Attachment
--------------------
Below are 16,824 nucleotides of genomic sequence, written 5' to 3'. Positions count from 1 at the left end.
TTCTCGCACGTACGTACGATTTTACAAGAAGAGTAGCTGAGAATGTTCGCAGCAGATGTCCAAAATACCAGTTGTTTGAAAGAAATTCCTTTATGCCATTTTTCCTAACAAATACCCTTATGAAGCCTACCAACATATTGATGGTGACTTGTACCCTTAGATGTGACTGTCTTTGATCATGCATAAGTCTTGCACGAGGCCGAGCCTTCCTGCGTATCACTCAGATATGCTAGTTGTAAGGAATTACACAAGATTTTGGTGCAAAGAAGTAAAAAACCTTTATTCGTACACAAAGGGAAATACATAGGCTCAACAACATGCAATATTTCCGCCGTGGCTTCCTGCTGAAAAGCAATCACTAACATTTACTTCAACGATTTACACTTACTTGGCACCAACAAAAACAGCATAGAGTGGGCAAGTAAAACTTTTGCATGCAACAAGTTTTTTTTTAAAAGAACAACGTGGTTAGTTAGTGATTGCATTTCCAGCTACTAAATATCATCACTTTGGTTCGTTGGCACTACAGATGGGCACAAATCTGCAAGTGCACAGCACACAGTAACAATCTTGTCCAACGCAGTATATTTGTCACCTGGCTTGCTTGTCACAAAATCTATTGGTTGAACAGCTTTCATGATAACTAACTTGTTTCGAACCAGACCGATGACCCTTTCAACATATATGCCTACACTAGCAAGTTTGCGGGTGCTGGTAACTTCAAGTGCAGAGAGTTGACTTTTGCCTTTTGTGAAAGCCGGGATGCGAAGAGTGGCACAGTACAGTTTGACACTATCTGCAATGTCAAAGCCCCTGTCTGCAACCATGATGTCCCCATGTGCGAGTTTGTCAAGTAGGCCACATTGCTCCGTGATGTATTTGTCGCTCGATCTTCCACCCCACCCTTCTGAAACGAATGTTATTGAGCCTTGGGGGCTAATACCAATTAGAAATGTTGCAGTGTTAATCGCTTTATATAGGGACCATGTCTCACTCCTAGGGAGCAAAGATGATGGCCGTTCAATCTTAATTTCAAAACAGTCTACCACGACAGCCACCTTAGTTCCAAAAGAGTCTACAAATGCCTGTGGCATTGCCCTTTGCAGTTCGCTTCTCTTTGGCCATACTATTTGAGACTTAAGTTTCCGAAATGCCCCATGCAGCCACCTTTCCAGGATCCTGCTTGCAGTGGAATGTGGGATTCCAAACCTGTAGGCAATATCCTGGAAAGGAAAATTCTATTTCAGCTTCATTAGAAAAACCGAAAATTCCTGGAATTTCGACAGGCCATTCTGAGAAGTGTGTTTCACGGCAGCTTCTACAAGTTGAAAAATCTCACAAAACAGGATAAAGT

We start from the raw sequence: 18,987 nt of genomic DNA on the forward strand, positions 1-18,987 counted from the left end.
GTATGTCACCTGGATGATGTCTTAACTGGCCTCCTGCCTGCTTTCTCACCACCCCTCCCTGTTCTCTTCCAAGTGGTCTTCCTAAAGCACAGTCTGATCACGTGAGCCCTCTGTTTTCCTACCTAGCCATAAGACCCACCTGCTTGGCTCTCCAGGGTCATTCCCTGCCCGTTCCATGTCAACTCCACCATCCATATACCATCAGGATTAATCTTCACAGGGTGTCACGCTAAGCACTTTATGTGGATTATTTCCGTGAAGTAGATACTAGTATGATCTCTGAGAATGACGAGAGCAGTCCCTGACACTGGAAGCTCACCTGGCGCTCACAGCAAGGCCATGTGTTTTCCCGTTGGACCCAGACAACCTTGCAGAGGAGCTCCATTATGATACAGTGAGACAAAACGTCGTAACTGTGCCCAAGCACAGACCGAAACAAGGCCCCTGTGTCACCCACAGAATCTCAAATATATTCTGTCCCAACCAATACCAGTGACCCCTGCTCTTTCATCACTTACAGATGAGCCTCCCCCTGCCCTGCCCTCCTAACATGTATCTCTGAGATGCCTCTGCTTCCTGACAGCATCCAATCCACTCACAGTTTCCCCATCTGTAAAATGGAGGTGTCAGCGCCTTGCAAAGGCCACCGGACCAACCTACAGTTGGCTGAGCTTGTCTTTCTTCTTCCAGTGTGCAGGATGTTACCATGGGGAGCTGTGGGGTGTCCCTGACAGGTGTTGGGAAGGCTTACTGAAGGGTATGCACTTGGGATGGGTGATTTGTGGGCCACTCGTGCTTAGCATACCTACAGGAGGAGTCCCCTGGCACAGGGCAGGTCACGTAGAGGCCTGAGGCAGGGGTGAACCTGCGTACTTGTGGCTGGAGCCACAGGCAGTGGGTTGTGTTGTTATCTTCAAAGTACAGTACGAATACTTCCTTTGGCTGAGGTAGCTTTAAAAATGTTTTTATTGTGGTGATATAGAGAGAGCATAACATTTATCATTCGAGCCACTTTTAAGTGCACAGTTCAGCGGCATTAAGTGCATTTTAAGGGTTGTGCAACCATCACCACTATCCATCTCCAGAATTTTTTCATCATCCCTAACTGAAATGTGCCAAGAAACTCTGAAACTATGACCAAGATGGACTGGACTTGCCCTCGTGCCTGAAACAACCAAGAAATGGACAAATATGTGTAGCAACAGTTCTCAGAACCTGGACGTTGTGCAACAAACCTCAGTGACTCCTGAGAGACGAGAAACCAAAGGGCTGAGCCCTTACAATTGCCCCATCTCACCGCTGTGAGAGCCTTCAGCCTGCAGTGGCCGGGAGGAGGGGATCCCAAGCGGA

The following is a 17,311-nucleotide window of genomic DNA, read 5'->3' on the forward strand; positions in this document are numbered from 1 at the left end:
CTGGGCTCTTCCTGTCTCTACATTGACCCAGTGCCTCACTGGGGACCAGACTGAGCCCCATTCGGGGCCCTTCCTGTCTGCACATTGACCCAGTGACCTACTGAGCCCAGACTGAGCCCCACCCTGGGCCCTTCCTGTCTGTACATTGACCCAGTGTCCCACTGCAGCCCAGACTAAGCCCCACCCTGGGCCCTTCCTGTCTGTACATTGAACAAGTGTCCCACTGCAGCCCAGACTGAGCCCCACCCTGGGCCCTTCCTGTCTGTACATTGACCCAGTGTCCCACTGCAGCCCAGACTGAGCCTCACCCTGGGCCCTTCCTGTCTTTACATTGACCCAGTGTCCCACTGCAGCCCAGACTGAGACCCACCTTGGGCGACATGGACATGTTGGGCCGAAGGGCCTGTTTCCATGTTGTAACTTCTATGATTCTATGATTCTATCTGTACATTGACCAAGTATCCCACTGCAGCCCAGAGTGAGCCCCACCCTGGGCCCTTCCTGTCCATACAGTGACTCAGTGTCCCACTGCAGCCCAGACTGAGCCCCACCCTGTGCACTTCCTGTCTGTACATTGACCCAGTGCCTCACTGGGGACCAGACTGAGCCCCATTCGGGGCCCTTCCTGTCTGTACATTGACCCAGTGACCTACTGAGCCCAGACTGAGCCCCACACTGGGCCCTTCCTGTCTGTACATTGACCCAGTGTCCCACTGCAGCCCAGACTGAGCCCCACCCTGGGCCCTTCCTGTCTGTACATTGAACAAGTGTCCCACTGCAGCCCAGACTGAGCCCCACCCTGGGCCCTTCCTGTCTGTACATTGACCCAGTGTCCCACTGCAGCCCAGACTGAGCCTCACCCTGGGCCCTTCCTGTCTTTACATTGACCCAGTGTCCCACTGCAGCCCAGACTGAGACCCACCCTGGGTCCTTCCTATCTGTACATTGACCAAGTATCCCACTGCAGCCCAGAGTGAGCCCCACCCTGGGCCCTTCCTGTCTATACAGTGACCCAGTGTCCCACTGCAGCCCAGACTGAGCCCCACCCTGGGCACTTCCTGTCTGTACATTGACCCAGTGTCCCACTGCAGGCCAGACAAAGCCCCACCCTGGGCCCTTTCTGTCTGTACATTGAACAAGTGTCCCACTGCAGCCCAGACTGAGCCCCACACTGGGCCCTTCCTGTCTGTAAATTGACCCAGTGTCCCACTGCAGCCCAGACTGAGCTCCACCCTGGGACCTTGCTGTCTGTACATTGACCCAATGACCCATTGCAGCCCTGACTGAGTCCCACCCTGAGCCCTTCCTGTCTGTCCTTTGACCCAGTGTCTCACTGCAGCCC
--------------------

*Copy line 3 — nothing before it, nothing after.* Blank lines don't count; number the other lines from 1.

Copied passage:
We start from the raw sequence: 18,987 nt of genomic DNA on the forward strand, positions 1-18,987 counted from the left end.